Wired: Why iOS Apps Look Better Than Android Apps

Wired ran a feature this week on why the exact same app can look so much better on iOS than it does on Google’s Android platform. And before you get up in arms, read along to find out why that is, or check out Wired’s article for a trove of screenshots and explanations. But the quick summary is as follows:

Uniformity vs Fragmentation

If you are designing an application for iOS, you have two sizes to design for. The iPhone and the iPad. Retina display differences are all handled by the development tools, so one design for each platform has you covered.

Android devices come in different shapes and sizes, different resolutions, with a dozen different processors and memory configurations. All that combines makes it more difficult to create an app that looks as good and performs as well on every Android device than it is for iOS developers.

iOS definitely makes transitions a lot easier. Whether it’s U.I. elements fading in and out, or sliding, those things can be used and you have a good sense that it’ll consistently look good across iOS devices. On Android, there are different frameworks, but the problem is you dont know what’s consistently going to work across devices. – Karma developer Lee Linden


Apple has been working to provide development tools for two decades, while Google has basically started from scratch. This may not take a huge toll on the actual development tools, but it gives iOS developers a clear advantage when it comes to documentation, human interface guidelines, and more. This is one area where Android will certainly improve over time.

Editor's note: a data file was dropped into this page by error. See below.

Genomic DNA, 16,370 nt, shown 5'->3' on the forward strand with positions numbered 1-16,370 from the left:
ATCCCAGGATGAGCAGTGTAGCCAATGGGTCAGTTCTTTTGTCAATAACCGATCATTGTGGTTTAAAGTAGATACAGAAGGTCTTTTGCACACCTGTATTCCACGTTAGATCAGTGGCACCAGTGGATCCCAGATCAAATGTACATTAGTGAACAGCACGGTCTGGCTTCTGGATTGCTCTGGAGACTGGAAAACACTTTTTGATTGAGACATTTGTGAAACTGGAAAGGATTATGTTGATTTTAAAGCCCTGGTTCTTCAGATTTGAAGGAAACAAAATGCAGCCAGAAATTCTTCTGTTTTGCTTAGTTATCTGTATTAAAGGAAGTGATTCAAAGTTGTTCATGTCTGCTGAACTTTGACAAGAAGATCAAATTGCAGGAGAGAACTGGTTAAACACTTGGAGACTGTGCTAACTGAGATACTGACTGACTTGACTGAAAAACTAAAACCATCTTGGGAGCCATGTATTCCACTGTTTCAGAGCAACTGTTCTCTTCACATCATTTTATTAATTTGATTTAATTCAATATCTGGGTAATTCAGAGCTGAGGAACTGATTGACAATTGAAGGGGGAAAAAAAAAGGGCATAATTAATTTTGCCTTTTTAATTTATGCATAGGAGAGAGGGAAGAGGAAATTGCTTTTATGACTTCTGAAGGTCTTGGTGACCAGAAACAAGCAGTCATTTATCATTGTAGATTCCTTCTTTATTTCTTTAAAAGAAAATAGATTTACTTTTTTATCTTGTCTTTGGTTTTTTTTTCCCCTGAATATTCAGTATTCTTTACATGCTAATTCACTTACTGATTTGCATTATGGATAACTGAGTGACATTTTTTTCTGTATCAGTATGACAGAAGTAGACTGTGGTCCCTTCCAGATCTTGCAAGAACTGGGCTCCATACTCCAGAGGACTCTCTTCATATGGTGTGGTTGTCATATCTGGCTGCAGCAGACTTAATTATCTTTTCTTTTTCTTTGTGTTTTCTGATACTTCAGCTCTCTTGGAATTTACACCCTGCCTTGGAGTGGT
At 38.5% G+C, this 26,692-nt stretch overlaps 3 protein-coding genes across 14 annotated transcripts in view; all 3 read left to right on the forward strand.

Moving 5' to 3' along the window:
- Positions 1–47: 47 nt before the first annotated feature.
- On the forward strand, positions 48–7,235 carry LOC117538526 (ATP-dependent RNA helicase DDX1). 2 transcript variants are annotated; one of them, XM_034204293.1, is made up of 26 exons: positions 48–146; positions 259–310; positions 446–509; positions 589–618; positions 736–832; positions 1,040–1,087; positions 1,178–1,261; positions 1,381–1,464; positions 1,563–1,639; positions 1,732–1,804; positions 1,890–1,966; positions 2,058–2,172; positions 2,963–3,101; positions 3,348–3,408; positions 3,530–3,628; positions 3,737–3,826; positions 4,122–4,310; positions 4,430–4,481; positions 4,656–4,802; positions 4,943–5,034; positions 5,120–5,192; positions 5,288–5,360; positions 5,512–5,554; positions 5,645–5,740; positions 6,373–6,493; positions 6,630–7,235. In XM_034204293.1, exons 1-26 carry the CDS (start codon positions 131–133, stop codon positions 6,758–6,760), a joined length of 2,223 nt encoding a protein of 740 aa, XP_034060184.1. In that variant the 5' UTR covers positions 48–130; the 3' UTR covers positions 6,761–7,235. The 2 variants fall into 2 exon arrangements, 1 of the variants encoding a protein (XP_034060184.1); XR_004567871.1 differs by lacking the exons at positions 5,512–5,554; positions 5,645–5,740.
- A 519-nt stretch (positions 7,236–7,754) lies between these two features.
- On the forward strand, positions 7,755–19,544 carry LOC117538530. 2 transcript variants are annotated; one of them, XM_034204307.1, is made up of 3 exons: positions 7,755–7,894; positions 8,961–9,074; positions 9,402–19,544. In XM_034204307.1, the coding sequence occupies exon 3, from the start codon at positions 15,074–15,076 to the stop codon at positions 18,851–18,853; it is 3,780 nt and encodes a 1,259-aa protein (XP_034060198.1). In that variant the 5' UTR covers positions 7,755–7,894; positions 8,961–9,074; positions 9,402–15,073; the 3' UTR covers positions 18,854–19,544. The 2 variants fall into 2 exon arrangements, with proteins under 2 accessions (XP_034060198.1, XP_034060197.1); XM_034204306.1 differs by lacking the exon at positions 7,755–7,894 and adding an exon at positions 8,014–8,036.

Ryan, our Android guy, has to go digging around in the source code to figure out some XML formatting piece that isn’t made clear. That’s been painful for him. – Hipmunk developer Danilo Campos

Company Culture

Apple has decades of history in forming a design-centric culture for the company, employees, and users. Google’s background is in search, science, and engineering. While the Mountain View company has improved in recent years with great design with it’s Google+ product and with Android’s Ice Cream Sandwich, it is still working towards the design oriented culture in Cupertino.

Caleb Hicks

Caleb is a teacher, entrepreneur, and tech enthusiast. He teaches kids (and his Mom) how to use computers for fun and profit. He loves to talk tech, gadgets, and Apple on Twitter (@calebhicks). Check out more posts by Caleb on his Author Page.

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